News & Blog

ADVANCING GOOD JOBS AND FINANCIAL CAPABILITY

In the last quarter of 2018, we awarded 91 grants representing a total of more than $9.1 million.

The new awards bring our total grantmaking for the year to just over $16 million spread among 200 grants for organizations throughout our service region—Idaho, Iowa, Minnesota, Montana, North Dakota, Oregon, South Dakota, Washington, and 75 Native Nations. The grantees reflect our focus on expanding economic opportunity in under-resourced communities by supporting organizations rooted in the communities they serve.

More than $2.8 million of the fourth-quarter grants supported our Enterprise Development portfolio, which invests in organizations that drive entrepreneurship and provide jobs, ownership, and training opportunities to people who’ve been denied them historically.

American Indian Community Housing Organization (AICHO) accelerates its social enterprise efforts through Native entrepreneurship in Duluth, MN.

AICHO offers Duluth’s Native community access to affordable housing. Collective health and vitality, sovereignty and self-determination, and sustainable solutions that begin at home are at the heart of AICHO’s philosophy of economic development.

Toward those intertwined goals, AICHO received a two-year $200,000 grant to launch the Wazhashk Azhegiiwe (Muskrat Returns) Indigenous Economic Development Initiative.

The project will focus on strengthening AICHO’s existing social enterprise activities while developing new efforts. A key facet of the program is cultivating Native entrepreneurs and building infrastructure that will nurture skills around business creation and, by extension, encourage growth in entrepreneurship. AICHO plans to document and share the program with communities interested in replicating its approach.

Rural Community Development Resources (RCDR) cultivates entrepreneurial skills among the Latinx immigrant population in rural Washington.

Located in the rural community of Yakima, RCDR will use a $200,000 grant to grow sustainable microenterprises and boost economic self-sufficiency in rural Washington state.

The funding will support culturally relevant training in English and Spanish, as well as individual assistance, for Latinx immigrants interested in entrepreneurship opportunities (for example, by providing assistance with business plan strategizing).

During the two-year grant period, RCDR’s project will help improve financial capability, a key aspect of our Enterprise Development portfolio, by enabling RCDR to target its services with an eye toward cultivating low-income immigrant- and Latinx-owned businesses in rural communities. RCDR’s services will support the ability of these businesses to improve operations activities and increase workforce opportunities. RCDR estimates this will create 25 new jobs.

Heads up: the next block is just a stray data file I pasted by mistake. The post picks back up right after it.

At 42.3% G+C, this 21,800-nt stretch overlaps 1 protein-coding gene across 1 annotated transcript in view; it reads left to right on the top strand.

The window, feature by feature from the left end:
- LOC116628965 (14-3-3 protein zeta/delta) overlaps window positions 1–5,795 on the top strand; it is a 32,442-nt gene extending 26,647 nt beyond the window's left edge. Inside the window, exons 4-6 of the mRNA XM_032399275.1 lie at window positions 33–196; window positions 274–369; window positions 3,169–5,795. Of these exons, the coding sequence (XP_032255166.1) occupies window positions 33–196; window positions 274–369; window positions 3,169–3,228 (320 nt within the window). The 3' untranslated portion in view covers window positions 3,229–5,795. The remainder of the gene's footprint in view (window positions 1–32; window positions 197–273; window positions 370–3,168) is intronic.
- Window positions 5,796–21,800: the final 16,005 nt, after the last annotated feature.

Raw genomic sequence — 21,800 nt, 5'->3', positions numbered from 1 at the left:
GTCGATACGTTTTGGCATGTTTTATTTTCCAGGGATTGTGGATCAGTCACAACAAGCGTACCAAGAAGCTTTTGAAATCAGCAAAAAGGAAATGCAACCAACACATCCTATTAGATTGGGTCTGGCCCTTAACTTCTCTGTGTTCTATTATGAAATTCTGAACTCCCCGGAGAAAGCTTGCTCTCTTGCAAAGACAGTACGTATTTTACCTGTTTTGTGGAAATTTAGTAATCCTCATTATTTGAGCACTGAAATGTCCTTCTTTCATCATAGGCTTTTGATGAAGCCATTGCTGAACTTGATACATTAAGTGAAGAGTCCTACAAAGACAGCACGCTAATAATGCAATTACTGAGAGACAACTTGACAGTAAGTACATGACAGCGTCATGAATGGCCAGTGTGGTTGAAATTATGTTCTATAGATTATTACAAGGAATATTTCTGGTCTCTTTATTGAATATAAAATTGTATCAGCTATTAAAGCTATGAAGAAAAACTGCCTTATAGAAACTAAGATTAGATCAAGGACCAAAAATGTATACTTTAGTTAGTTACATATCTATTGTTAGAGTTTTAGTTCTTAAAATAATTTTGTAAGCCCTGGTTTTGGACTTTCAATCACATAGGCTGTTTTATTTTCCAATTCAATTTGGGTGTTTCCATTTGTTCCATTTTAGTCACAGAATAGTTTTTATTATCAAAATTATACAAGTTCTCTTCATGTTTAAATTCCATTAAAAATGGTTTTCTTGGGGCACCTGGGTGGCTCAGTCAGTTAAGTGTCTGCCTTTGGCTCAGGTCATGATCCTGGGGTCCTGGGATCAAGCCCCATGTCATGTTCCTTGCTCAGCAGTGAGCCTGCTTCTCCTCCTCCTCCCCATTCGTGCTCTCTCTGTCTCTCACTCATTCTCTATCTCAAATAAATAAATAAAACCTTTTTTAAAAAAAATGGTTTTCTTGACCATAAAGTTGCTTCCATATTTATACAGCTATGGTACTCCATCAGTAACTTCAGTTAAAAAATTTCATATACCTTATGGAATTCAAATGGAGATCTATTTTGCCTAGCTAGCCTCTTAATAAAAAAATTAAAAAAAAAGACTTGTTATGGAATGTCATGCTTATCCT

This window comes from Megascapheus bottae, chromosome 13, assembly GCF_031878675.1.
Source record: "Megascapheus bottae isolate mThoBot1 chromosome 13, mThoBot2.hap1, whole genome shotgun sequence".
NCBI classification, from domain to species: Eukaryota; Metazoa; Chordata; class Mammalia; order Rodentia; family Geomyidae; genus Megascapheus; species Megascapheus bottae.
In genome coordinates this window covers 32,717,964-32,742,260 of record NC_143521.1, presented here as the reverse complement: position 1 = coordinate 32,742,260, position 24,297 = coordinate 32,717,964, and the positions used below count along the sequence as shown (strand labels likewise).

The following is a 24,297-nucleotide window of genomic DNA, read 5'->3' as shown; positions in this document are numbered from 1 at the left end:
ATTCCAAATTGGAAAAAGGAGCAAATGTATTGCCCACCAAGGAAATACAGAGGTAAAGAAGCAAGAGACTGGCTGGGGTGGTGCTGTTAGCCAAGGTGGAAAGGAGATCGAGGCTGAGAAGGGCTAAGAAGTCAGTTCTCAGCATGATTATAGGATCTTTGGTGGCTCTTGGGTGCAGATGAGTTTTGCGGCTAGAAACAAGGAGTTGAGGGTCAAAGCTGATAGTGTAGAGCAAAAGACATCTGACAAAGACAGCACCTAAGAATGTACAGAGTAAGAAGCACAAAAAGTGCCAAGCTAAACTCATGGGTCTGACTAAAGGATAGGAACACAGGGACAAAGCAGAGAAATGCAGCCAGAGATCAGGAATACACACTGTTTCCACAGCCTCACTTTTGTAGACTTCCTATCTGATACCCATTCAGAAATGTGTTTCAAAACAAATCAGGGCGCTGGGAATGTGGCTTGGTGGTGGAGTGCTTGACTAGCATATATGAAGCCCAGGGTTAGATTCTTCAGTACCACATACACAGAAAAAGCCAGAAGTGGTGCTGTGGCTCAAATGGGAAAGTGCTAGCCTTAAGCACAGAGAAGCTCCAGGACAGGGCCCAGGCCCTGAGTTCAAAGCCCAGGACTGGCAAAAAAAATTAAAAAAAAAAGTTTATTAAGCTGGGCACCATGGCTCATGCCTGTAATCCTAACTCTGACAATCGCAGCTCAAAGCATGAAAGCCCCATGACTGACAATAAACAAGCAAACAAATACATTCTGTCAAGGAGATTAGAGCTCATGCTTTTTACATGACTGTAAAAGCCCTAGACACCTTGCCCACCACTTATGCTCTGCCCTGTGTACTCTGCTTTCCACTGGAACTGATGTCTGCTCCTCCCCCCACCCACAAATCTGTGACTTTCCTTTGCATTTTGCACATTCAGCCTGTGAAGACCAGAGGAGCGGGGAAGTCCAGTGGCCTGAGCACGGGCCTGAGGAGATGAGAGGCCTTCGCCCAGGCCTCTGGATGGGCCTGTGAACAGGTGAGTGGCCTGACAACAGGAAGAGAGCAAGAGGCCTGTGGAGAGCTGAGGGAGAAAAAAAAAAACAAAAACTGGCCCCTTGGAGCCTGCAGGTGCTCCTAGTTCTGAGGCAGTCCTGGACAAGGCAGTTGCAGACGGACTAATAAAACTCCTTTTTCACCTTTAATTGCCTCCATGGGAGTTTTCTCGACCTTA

From left: Chrystel Cornelius (Ojibwe; Oneida), Executive Director, Oweesta; Nikki Foster, Program Officer, NWAF; Krystal Langholz, COO, Oweesta.

First Nations Oweesta Corporation: $1M grant for capital pool is a big highlight of 2018 grantmaking.

Our fourth-quarter grants were the culmination of a year of support for change-making programs across the spectrum of our grantmaking approach.

Earlier in 2018, we awarded a $1 million grant to Oweesta—the only Native community development financial institution (CDFI) intermediary—to support its innovative $10 million Native CDFI Capital Pool. Oweesta offers financial products and development services exclusively to Native CDFIs and Native communities.

Oweesta’s new capital pool will help meet the growing demand for Native CDFI financing, and therefore advance economic, social, and cultural prosperity in Indian Country. Oweesta and our 17 other Native CDFI grantees in 2018 weave together culturally informed relationships that can bridge traditional cash economies to the financial mainstream. By providing capital and financial assistance, education, and training, Native CDFIs lay the groundwork for investment in Native communities. Native CDFIs are game-changing partners for advancing long-term impact and sustainable economic growth in Native communities.

Funding for the grant resulted from a collaboration with the Federal Home Loan Bank of Des Moines (FHLB Des Moines), which is providing $5 million of support for Native CDFIs to advance economic development on Native lands.

Read more about Oweesta and Native CDFIs and our collaboration with FHLB Des Moines »

Want to learn more about our 2018 grantees?